One of the first things you learn about in biology classes is something called a Gram stain. You have probably heard of it, and most likely knew what it was at some point in your life, but have long since forgotten.
A gram stain is a test to determine whether a bacterium or particular fungi has a thick layer of something called peptidoglycan (a structural agent) in its cell wall. Those bacteria or fungi who have this thick layer of peptidoglycan in their cell walls hold on to a violet colored dye used in the Gram stain test and are therefore called “Gram positive”. Those that do not are called “Gram negative”.
When our bodies become sick with a virus, bacteria, fungi, parasite, etc., our adaptive immune system, the one that “remembers” microbes, not only fights off the microbe but creates protective immunity against it.
Protective immunity is the body’s ability to resist a certain disease. The body’s source of protective immunity against microbes comes from the antibodies created by B cells, as well as the memories stored in the body’s specialized lymphocytes (B and T cells). By “specialized”, I mean they hold a special memory of the particular microbe the protective immunity is against. Continue reading →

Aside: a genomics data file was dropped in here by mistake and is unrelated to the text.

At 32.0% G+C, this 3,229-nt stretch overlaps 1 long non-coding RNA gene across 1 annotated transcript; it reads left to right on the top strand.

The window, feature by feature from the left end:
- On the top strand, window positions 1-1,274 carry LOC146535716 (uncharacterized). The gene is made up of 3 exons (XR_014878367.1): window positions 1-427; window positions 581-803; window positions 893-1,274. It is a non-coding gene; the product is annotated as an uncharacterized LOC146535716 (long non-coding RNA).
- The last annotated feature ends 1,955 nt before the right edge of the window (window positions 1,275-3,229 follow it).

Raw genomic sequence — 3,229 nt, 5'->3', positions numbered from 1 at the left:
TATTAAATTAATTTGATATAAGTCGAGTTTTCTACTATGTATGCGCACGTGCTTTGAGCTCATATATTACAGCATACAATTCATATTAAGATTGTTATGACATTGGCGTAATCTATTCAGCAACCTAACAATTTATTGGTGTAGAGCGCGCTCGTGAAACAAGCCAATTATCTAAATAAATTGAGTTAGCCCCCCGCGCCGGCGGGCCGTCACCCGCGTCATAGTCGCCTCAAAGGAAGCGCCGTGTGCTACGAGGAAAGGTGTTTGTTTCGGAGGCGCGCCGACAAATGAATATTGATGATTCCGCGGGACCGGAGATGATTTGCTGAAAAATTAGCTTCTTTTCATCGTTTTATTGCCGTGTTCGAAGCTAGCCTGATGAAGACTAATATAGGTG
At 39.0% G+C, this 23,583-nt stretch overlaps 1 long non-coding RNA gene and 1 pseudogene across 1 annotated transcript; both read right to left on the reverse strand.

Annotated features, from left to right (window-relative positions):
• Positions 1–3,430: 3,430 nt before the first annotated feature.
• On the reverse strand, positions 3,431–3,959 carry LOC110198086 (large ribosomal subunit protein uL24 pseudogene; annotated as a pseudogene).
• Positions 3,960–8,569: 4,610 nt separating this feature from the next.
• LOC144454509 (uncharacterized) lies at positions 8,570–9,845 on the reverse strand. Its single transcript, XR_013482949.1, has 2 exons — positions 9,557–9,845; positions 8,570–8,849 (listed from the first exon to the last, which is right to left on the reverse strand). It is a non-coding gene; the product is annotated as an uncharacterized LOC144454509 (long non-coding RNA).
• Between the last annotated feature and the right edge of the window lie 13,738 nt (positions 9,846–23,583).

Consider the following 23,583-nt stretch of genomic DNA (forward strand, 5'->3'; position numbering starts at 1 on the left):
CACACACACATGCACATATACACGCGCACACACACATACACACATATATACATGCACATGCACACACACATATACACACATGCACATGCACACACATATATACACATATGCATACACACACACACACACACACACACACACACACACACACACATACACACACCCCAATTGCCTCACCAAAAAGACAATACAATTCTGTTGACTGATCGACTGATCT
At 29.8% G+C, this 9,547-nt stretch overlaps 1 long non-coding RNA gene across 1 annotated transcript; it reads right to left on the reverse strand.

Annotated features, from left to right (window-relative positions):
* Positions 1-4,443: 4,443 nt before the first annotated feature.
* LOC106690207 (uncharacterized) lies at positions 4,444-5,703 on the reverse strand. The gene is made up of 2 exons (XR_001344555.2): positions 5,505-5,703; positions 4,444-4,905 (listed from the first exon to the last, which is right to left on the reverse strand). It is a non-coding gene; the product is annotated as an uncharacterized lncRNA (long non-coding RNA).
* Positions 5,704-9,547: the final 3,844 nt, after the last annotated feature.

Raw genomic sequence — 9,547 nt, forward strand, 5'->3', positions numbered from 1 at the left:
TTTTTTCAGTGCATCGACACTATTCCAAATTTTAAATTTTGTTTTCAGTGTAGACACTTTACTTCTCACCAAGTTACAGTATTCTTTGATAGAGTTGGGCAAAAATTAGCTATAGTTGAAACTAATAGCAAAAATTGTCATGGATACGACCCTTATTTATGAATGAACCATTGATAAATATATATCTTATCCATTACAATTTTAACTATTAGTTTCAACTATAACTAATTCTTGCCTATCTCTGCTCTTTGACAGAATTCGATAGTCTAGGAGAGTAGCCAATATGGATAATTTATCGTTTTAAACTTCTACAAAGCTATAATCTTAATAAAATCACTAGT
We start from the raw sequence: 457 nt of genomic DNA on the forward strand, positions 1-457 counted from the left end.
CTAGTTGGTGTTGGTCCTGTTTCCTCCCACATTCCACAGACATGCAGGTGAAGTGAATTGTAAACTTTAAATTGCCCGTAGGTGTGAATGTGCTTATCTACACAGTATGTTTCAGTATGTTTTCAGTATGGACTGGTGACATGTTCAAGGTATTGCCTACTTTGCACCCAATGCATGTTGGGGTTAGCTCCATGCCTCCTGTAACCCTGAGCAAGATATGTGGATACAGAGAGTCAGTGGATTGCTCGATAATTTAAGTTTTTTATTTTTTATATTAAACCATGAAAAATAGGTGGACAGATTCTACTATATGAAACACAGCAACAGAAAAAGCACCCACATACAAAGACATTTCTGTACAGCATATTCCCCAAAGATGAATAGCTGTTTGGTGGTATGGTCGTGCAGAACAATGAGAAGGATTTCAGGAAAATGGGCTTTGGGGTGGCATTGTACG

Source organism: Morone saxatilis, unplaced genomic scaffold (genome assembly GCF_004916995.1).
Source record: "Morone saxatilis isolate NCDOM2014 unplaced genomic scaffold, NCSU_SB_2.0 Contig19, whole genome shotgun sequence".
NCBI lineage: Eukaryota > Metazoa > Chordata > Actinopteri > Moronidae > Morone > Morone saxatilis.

I once heard someone say that when you sneeze, droplets of saliva fly through the air and can land five feet away.Five feet!? Yuck! I’m not sure EXACTLY how far those droplets are carried through the air, but what I am sure of is that within those droplets are potentially millions of viral particles and thousands of bacterial cells.
One nasty bacteria in particular, called Haemophilus influenza (H. influenza), may be living in your nose and throat at all times and you do not even know it. In fact, you may not have ever come down with the illness and still have it in your body. And unfortunately, should someone who has it cough or sneeze and your child inhales the particles, it has the potential to make your child life-threateningly ill.